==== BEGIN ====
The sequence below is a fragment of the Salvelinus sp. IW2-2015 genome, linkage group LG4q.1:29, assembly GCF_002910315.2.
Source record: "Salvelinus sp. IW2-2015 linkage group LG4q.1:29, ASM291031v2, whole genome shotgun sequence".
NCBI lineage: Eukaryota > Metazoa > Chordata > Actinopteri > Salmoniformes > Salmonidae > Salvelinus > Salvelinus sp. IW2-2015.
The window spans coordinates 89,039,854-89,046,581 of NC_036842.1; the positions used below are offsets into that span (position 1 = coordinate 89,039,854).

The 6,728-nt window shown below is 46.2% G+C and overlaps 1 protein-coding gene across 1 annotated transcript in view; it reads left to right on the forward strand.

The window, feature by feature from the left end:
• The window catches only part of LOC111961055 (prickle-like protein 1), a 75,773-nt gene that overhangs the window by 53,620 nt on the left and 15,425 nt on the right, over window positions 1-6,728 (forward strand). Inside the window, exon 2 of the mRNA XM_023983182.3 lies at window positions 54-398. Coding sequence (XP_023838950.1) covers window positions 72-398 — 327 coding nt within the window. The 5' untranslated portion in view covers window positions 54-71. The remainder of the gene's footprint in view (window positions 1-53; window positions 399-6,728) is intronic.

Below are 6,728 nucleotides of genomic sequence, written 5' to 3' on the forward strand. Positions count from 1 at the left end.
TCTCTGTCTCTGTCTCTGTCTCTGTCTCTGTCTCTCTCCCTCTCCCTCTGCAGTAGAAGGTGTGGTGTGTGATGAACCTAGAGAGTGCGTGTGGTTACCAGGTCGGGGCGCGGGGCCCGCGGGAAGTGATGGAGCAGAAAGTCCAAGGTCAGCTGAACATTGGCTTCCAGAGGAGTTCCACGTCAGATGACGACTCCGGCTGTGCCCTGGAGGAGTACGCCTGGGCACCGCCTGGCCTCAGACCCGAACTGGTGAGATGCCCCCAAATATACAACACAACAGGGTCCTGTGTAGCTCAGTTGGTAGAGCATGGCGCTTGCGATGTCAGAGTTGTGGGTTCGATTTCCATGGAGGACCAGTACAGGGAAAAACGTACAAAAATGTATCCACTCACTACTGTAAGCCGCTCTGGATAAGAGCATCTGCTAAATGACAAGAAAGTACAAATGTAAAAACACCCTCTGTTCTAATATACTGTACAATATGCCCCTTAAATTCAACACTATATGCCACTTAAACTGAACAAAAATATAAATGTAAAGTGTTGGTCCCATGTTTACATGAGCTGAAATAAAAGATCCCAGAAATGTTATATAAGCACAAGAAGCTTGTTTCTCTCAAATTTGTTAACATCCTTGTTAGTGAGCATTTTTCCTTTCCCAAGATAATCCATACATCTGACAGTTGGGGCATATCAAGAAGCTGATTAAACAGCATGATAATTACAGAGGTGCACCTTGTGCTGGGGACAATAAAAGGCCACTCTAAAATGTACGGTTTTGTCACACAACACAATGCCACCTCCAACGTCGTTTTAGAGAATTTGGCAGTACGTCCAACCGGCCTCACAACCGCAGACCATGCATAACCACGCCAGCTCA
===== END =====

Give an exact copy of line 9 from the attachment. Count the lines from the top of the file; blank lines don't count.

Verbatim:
TCTCTGTCTCTGTCTCTGTCTCTGTCTCTGTCTCTCTCCCTCTCCCTCTGCAGTAGAAGGTGTGGTGTGTGATGAACCTAGAGAGTGCGTGTGGTTACCAGGTCGGGGCGCGGGGCCCGCGGGAAGTGATGGAGCAGAAAGTCCAAGGTCAGCTGAACATTGGCTTCCAGAGGAGTTCCACGTCAGATGACGACTCCGGCTGTGCCCTGGAGGAGTACGCCTGGGCACCGCCTGGCCTCAGACCCGAACTGGTGAGATGCCCCCAAATATACAACACAACAGGGTCCTGTGTAGCTCAGTTGGTAGAGCATGGCGCTTGCGATGTCAGAGTTGTGGGTTCGATTTCCATGGAGGACCAGTACAGGGAAAAACGTACAAAAATGTATCCACTCACTACTGTAAGCCGCTCTGGATAAGAGCATCTGCTAAATGACAAGAAAGTACAAATGTAAAAACACCCTCTGTTCTAATATACTGTACAATATGCCCCTTAAATTCAACACTATATGCCACTTAAACTGAACAAAAATATAAATGTAAAGTGTTGGTCCCATGTTTACATGAGCTGAAATAAAAGATCCCAGAAATGTTATATAAGCACAAGAAGCTTGTTTCTCTCAAATTTGTTAACATCCTTGTTAGTGAGCATTTTTCCTTTCCCAAGATAATCCATACATCTGACAGTTGGGGCATATCAAGAAGCTGATTAAACAGCATGATAATTACAGAGGTGCACCTTGTGCTGGGGACAATAAAAGGCCACTCTAAAATGTACGGTTTTGTCACACAACACAATGCCACCTCCAACGTCGTTTTAGAGAATTTGGCAGTACGTCCAACCGGCCTCACAACCGCAGACCATGCATAACCACGCCAGCTCA